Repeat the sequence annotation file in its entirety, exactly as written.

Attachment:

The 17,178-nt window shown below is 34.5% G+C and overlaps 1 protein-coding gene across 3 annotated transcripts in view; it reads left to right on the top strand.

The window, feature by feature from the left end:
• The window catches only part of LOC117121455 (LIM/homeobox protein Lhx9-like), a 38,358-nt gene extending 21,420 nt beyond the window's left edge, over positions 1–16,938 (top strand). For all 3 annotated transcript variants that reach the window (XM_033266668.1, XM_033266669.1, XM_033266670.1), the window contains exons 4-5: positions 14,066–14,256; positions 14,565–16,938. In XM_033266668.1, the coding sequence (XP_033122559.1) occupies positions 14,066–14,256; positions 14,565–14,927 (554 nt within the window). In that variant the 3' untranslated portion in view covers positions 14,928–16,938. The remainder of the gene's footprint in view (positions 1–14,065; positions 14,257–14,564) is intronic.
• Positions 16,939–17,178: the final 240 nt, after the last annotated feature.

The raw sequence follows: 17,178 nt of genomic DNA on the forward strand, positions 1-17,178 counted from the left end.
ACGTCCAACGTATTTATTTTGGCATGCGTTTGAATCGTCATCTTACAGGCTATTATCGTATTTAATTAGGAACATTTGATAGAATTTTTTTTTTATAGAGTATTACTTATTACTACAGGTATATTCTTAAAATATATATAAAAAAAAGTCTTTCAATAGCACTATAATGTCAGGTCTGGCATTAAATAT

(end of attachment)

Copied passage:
The 17,178-nt window shown below is 34.5% G+C and overlaps 1 protein-coding gene across 3 annotated transcripts in view; it reads left to right on the top strand.

The window, feature by feature from the left end:
• The window catches only part of LOC117121455 (LIM/homeobox protein Lhx9-like), a 38,358-nt gene extending 21,420 nt beyond the window's left edge, over positions 1–16,938 (top strand). For all 3 annotated transcript variants that reach the window (XM_033266668.1, XM_033266669.1, XM_033266670.1), the window contains exons 4-5: positions 14,066–14,256; positions 14,565–16,938. In XM_033266668.1, the coding sequence (XP_033122559.1) occupies positions 14,066–14,256; positions 14,565–14,927 (554 nt within the window). In that variant the 3' untranslated portion in view covers positions 14,928–16,938. The remainder of the gene's footprint in view (positions 1–14,065; positions 14,257–14,564) is intronic.
• Positions 16,939–17,178: the final 240 nt, after the last annotated feature.

The raw sequence follows: 17,178 nt of genomic DNA on the forward strand, positions 1-17,178 counted from the left end.
ACGTCCAACGTATTTATTTTGGCATGCGTTTGAATCGTCATCTTACAGGCTATTATCGTATTTAATTAGGAACATTTGATAGAATTTTTTTTTTATAGAGTATTACTTATTACTACAGGTATATTCTTAAAATATATATAAAAAAAAGTCTTTCAATAGCACTATAATGTCAGGTCTGGCATTAAATAT